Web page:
Just days ago, Assembly Speaker Anthony Rendon opened the 2018 session by urging his fellow lawmakers to “do better” in changing Capitol culture relating to sexual harassment, calling for “a community of active protectors.”
We also learned that the two houses have established a Joint Committee on Sexual Harassment Prevention and Response to create uniform sexual misconduct reporting and prevention policies.
While I believe California’s Democratic majority takes a great deal of pride in responding to issues du jour with a unified show of attention, it’s the people we have elected, and continue to elect to office, who need a day of reckoning.
I’ve attended the Assembly’s mandatory two-hour sexual harassment prevention course.
It took such pains to be inoffensive it would probably be appropriate for use in a kindergarten class. No, you shouldn’t have a screensaver of a partially clad supermodel on your computer. No, Tommy shouldn’t comment on Betsy’s tight skirt or invite her over to his hotel room for drinks. But when the instructor says that all harassment claims are taken seriously and everyone is held to the same standard, some people giggle. Some roll their eyes or look at their co-workers. It doesn’t need to be said aloud that elected officials can, and often are, held to a different set of standards. Just ask the women who deal with misconduct and never said anything for fear of backlash. Or the women who say something only to be told in no uncertain terms: “it’s not that big of a deal.” Or the women who were fired for speaking out.
It speaks volumes that the newly established joint committee contains seven women and one man. On one hand, the onus seems to be placed squarely on the shoulders of women to fix a problem that’s almost solely perpetrated by men; on the other hand, at least it will be women’s minds and voices that shape the solutions of a problem that almost solely affects women.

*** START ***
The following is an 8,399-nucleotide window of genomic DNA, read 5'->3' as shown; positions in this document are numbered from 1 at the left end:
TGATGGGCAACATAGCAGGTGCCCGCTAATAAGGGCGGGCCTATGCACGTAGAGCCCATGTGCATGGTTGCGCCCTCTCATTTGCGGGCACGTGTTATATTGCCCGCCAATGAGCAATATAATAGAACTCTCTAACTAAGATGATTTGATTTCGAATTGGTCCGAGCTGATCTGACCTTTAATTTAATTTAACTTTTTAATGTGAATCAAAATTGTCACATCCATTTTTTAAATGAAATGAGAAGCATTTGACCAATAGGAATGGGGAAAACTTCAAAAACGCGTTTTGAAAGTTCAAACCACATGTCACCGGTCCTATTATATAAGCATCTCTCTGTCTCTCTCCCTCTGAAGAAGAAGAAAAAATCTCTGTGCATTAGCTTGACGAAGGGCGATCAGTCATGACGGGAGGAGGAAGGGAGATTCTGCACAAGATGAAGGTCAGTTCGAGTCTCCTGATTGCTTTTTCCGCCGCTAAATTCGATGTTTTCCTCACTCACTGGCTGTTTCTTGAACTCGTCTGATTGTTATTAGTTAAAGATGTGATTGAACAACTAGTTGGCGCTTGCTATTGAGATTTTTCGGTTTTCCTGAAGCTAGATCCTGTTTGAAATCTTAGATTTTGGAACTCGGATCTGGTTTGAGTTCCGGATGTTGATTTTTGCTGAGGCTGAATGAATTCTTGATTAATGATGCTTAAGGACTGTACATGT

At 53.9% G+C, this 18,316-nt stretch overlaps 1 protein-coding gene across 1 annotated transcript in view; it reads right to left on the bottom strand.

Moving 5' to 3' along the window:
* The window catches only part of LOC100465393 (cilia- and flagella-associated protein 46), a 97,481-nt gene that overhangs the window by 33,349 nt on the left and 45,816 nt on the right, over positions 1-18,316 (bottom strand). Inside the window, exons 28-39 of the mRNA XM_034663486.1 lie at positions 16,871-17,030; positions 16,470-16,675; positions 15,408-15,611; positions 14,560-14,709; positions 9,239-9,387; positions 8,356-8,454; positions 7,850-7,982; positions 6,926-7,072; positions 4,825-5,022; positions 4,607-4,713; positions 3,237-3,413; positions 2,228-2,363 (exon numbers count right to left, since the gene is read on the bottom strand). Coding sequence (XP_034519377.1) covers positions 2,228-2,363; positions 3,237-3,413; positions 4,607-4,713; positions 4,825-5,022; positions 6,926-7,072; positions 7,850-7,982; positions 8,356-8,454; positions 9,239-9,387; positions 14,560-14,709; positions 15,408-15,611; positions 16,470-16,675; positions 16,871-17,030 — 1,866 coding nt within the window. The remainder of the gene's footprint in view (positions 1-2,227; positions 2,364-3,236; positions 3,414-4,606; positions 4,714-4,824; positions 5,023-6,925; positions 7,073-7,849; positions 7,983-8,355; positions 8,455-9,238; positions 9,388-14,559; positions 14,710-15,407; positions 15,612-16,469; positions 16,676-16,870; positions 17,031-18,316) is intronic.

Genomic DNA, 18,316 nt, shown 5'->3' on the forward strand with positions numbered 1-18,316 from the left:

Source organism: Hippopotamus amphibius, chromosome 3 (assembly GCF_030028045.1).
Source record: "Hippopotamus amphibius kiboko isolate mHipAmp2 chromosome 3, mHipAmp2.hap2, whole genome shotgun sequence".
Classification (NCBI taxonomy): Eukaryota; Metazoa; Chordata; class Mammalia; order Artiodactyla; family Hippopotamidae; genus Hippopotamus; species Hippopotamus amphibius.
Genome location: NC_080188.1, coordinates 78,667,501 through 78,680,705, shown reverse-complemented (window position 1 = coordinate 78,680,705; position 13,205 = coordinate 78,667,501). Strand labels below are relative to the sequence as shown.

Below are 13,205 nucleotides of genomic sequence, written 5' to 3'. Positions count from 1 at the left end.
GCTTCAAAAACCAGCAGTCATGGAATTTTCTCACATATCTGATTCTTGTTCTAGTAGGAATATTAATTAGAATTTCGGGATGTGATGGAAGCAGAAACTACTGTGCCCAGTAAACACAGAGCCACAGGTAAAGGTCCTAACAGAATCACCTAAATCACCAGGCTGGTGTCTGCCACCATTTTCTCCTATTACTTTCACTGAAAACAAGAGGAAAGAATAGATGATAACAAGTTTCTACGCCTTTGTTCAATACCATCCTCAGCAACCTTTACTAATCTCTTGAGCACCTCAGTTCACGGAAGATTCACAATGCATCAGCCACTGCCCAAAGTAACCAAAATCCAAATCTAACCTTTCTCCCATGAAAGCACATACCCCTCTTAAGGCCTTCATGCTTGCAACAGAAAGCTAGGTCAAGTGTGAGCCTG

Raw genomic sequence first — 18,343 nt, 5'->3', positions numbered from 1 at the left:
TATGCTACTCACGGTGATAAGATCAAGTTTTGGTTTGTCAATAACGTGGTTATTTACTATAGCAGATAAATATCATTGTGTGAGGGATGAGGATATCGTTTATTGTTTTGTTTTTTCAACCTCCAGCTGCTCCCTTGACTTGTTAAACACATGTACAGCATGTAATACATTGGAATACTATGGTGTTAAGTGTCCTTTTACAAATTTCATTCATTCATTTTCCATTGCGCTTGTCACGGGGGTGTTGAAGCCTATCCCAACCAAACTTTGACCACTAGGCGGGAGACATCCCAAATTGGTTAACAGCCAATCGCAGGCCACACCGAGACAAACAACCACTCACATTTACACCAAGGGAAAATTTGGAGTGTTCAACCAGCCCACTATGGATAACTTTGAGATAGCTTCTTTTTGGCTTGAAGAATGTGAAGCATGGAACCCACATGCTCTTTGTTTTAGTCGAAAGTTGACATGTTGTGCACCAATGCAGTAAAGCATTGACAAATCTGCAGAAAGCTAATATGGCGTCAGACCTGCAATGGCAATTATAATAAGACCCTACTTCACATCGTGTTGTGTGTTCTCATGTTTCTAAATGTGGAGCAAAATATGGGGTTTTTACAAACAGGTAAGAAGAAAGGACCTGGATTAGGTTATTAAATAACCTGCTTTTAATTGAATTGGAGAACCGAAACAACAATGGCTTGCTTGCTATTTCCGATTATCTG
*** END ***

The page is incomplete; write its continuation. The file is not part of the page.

While all the re-examining of policies and procedures is good, what we really need to be doing is re-examining the types of people we elect to positions of power. Regardless of what the legislature does to protect victims and change long-accepted behavior, we must look beyond any committee — right into the eyes of our elected officials. We must demand them to demonstrate the qualities they espouse to be so important — equal workplaces free of harassment. Or even better: let’s support lawmakers whose legislation aims to protect victims and expose abusers. Assemblywoman Melissa Melendez will introduce a bill to give whistleblower protection to legislative employees who report violations. She’s introduced the bill five times before — and it’s been killed in the Senate each time. Maybe this is the year? And Sen. Connie Leyva just introduced a bill that would bar secrecy clauses in settlement agreements that involve specific types of sexual misconduct. Bills like this have the power to change how our system operates.
We’re living in a reality where our current president of the United States stands accused by dozens of women for sexual misconduct. We’ve seen two of our state lawmakers resign in the past few months and another step aside while he’s investigated.
It would be nice if the adults who we charge with creating laws that impact our lives could police their own behavior. Unfortunately, that’s not what we’re witnessing. Thankfully, our democratic system allows us a say at the ballot box.
Let’s support the elected officials who create meaningful legislation: call, write, and email your representatives and share your opinion. Let’s work to elect more women to public office, and then champion those women to positions on committees that have powerful influence. And let’s tell all of our elected officials what kind of behavior we expect of them, and if they don’t comply, let’s show them how we feel with one fewer vote.
Amanda Sampson is a field representative for the Office of Assemblyman Rudy Salas, who serves the 32nd District.